advent of improved technologies in analog and digital console design, hard-disk recorders, DAWs, signal processors and the like, low noise and distortion figures have become more important than ever. To many professionals, the stock mic
pres (pronounced "preeze") that are designed into many console types don't
have that special "sound," aren't high enough in quality to be used in critical
applications or don't have enough of a special, boutique cache for that special
application. As a result, outboard mic preamps..."

THE RECORDING ENGINEER'S HANDBOOK
Second Edition
Bobby Owsinski

Almost as important as the microphone is the microphone preamplifier,
or mic pre, mic amp, or just preamp. This circuit boosts the extremely tiny
output voltage from the microphone up to a level (called line level) that
can be easily sent around the studio to consoles, DAWs, and tape machines
(if you still use one).

Clear and concise.

Id also like to mention this book does go far more into the details and specifics of pre-amps as you read on. However that very definition in itself gives more insight as to what a mic pre is and WHY they exist than you'll ever get from Modern Recording Techniques.

To go on with the example below (next paragraph)

THE RECORDING ENGINEER'S HANDBOOK
Second Edition
Bobby Owsinski

Nearly every console and most DAW interfaces have mic preamps built
into them, but in most cases the quality of this circuit isn't nearly as high
(or as costly) as what's available as an outboard piece. Also, each mic pre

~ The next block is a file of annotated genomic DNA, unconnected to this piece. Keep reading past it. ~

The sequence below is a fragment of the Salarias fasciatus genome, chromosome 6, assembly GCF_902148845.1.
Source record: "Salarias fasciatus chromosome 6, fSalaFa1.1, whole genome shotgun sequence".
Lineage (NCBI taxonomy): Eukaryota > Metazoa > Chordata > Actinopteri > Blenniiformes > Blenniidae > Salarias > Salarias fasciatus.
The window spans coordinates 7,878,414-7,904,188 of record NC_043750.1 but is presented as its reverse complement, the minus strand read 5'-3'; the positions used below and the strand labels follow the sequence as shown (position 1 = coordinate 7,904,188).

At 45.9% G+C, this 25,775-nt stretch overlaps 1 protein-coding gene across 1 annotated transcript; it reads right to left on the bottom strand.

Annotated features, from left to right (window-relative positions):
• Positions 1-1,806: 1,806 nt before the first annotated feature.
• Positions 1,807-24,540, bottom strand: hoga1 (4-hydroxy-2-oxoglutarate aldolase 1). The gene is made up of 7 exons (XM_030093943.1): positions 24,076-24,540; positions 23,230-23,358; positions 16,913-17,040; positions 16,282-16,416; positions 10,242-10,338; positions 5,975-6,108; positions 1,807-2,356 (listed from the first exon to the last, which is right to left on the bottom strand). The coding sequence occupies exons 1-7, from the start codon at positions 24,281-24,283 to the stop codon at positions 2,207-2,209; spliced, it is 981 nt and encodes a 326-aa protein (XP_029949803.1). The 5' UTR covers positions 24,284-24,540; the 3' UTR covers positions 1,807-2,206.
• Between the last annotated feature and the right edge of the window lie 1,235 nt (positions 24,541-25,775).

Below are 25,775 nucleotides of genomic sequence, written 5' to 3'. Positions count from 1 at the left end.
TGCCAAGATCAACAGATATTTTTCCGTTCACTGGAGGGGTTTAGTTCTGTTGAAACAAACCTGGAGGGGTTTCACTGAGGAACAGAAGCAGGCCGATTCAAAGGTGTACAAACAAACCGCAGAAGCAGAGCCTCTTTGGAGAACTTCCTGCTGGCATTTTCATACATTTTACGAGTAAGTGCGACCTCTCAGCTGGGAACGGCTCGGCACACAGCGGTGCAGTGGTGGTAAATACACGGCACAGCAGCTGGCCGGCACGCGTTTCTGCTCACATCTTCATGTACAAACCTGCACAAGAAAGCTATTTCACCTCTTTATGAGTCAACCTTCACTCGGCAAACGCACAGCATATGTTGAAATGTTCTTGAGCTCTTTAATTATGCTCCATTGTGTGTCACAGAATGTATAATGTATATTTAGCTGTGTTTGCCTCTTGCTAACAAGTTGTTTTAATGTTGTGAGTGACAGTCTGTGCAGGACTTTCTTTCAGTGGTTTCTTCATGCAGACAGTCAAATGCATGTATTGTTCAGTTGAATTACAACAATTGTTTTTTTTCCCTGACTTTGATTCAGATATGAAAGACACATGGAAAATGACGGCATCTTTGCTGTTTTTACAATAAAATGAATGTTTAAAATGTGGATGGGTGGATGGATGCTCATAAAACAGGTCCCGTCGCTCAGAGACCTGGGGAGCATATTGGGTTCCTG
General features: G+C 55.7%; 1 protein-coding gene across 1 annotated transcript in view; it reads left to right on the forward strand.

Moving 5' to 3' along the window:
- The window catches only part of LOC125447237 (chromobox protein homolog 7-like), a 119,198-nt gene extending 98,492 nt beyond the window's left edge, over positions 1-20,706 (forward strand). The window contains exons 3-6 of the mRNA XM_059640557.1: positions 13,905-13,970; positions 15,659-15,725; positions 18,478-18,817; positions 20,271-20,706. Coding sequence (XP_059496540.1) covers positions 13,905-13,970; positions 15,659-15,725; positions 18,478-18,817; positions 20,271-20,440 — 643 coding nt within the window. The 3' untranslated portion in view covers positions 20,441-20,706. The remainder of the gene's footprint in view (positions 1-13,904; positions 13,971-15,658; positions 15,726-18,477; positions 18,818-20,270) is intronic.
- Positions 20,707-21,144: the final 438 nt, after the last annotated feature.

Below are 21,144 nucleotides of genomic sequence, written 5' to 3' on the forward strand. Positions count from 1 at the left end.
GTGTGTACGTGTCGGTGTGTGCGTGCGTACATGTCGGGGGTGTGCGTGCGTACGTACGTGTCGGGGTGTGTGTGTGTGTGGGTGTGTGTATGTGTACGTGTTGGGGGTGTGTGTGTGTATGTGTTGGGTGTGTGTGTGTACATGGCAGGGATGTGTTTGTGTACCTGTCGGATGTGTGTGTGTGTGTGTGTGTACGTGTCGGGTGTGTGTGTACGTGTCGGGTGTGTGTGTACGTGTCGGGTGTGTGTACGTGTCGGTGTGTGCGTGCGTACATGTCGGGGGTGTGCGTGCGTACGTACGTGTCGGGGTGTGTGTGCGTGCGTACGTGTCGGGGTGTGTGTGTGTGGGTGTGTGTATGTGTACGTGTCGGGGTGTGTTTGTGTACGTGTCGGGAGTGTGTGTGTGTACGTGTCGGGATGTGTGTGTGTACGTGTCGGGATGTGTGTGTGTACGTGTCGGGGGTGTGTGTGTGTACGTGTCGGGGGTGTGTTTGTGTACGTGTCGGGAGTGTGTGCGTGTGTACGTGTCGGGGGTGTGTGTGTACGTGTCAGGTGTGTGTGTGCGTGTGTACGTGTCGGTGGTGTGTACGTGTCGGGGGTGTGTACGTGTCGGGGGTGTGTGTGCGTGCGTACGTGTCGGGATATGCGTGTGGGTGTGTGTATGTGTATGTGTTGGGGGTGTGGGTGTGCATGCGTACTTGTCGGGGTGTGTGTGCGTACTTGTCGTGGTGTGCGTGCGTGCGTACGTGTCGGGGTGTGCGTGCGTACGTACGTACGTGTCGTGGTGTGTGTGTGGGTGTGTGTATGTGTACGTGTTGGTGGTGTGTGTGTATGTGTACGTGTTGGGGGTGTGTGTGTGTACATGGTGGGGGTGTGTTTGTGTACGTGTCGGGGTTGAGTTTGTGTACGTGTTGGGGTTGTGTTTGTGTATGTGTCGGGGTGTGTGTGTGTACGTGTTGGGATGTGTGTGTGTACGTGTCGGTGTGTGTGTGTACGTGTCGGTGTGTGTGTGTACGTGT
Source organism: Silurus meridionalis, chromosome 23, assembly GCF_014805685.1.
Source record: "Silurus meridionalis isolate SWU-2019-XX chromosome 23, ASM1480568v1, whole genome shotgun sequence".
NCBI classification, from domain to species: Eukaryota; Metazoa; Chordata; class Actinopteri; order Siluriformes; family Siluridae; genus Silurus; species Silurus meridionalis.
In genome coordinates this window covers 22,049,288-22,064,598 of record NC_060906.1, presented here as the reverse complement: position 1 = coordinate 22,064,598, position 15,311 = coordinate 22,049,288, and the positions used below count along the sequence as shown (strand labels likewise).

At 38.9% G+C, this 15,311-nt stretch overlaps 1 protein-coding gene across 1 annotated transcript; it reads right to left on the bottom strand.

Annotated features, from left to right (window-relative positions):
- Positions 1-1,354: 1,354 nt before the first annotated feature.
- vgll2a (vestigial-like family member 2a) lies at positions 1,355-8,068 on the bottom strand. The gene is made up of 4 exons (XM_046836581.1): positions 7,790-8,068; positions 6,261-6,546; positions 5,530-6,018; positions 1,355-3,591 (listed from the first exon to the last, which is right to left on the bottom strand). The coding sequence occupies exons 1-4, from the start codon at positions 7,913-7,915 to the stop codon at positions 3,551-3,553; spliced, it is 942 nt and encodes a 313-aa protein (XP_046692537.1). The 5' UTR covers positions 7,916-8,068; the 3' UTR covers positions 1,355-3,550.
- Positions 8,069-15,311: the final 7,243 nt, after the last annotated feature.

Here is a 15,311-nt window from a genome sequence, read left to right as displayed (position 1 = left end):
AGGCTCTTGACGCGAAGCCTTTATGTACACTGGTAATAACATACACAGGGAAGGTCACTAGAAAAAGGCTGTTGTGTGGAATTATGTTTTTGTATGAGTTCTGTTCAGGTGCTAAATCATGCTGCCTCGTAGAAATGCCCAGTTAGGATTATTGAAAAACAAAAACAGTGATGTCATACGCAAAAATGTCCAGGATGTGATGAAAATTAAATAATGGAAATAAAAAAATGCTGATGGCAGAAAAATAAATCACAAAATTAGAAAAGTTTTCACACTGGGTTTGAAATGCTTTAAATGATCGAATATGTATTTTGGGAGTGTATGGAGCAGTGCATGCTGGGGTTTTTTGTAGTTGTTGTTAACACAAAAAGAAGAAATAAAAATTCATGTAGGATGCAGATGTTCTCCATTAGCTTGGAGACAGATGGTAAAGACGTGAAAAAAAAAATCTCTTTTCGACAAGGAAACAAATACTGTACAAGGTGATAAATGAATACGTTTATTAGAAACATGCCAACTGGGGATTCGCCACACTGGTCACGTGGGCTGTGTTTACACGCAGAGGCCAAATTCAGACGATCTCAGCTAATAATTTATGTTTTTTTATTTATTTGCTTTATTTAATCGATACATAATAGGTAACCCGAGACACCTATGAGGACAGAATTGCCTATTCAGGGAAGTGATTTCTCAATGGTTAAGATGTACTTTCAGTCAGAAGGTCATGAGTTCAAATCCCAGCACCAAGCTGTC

has its own sound, and most engineers will select the mic pre and mic
combination as a different audio color to fit the instrument and music.

The information contained within the above paragraph you will NEVER learn from Modern Recording Techniques, it doesnt tell you these things, which is a (are) basic/fundamental concepts - keep in mind that this was only the second paragraph on mic pre's btw.

decide for yourself

hope this review helps!

good luck and happy learning!
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1 of 1 people found the following review helpful
5.0 out of 5 stars learning, June 22, 2012
By 
This review is from: Modern Recording Techniques (Paperback)
This book was packed full of useful information, it took me awhile to get through all of the reading material, it is a definate reread to go over the info again!
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5.0 out of 5 stars This book will show you the ropes, March 5, 2014
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This review is from: Modern Recording Techniques (Paperback)
Wow! I had to buy this book for my Recording and Digital Audio Production class, but would highly recommend this book to anyone, whether they have a class or not. Before, I had no idea what sort of microphones or equipment to get, but this book shows you how to build a recording setup, and all kinds of specific recording facts that all musicians or people who wish to record should know.

It also explains different roles in the recording industry, and the differences between professional setups in a recording studio compared to a simple home studio. Now, when I do at-home recordings, or talk to other musicians who have been in the industry for a long time, I feel on-par with others, and use the best equipment and settings to suit my needs.
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Modern Recording Techniques
Modern Recording Techniques by David Miles Huber (Paperback - August 3, 2009)